October 2013

Editor's letter

The efficiency agenda

By Ryan Bergen


“If you want to know if your haul roads are in good shape, just pour yourself a cup of coffee, set it on the dash of your truck and take a drive through your operation at 60 kilometres per hour.” That was the advice of Caterpillar’s Kent Clifton at a recent product demonstration event at the company’s proving ground south of Tucson, Arizona. The event included a number of presentations from product line specialists and a showcase of Cat’s various machines in action. A fellow editor and return visitor to the site observed that the biggest change since his last trip there – beyond Cat’s embrace of electric drive haul trucks – was the company’s messaging. In the past, the emphasis was on sizing up, but the focus at this event was squarely on efficiency and “cost-per-ton.”

After a summer storm of writedowns, where mining companies reconciled their accounting to the reality of the marketplace, Cat representatives had scores of suggestions for the visiting group of miners on how they could make their operations more productive and push back against narrowing margins. Experts discussed many load and haul practices – tire management, road maintenance, refuelling schedules, payload optimization – and showed potential improvements that, when combined, promised substantial rewards.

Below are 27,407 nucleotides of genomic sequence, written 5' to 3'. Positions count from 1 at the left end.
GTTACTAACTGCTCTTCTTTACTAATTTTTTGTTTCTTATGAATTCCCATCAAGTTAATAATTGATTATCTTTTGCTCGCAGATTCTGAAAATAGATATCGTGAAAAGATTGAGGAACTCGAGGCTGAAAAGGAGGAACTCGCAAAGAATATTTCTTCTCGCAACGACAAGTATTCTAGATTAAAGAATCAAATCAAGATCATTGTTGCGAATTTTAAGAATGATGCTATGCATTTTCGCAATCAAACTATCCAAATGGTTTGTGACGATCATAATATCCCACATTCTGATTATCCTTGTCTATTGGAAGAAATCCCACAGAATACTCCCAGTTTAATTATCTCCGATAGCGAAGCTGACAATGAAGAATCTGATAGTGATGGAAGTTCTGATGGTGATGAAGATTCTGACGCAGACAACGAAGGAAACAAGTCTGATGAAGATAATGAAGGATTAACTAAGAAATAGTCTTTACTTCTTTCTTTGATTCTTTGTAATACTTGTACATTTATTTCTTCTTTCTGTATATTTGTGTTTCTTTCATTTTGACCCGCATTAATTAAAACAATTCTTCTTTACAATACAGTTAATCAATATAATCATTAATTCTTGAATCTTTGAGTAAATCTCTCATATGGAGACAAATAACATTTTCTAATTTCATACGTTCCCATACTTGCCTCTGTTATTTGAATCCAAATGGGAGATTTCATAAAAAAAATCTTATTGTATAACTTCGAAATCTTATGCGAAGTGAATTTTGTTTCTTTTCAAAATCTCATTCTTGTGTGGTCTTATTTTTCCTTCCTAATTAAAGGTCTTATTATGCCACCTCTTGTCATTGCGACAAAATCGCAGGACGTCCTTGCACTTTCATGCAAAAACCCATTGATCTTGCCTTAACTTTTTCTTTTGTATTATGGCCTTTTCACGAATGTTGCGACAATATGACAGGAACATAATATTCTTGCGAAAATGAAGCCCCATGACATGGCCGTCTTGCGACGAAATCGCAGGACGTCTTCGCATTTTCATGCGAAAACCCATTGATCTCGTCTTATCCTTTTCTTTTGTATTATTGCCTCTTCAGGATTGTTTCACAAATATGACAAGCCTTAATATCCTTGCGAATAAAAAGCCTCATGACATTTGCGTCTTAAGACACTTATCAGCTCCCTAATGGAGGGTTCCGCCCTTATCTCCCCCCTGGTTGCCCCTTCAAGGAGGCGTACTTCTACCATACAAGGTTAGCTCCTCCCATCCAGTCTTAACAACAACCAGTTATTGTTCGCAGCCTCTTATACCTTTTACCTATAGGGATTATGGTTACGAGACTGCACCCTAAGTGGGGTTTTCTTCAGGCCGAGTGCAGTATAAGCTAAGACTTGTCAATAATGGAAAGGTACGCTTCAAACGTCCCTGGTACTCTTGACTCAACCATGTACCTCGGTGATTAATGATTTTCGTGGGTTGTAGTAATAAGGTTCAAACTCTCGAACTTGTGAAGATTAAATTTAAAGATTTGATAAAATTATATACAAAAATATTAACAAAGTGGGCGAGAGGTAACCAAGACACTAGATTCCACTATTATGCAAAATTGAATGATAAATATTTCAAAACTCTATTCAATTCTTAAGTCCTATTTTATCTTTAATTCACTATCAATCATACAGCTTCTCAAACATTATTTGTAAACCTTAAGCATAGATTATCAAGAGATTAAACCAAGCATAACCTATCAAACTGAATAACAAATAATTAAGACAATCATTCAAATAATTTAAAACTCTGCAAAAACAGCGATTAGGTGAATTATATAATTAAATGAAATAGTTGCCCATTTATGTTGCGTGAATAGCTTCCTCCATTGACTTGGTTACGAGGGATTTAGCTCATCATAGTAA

Our feature this issue, “Breaking down comminution” by Eavan Moore, takes an equally close look at how changes in comminution circuits can uncover more value for operations. But in this instance, rather than refining current practices, as the Cat reps proposed, a number of expert voices argue that the moment demands a fundamental shift in how mines liberate minerals. As ore grades decline and sizing up mills to handle throughput becomes more difficult, they suggest the time has come for processing plants to put less familiar but increasingly proven energy efficient grinding technologies to better use.

This issue also features a special report on Senegal. Though the West African country’s mining industry is modest at present, it has the character to grow and, in the process, open up other jurisdictions on its borders. Our coverage is designed to give the reader a broad introduction to the country, one that should bring him or her up to speed on the state of the industry as well as some of the idiosyncrasies of the local culture. As you will discover, “business casual” doesn’t translate well to Wolof.

Ryan Bergen
Editor-in-chief
editor@cim.org
@Ryan_CIM_Mag

 

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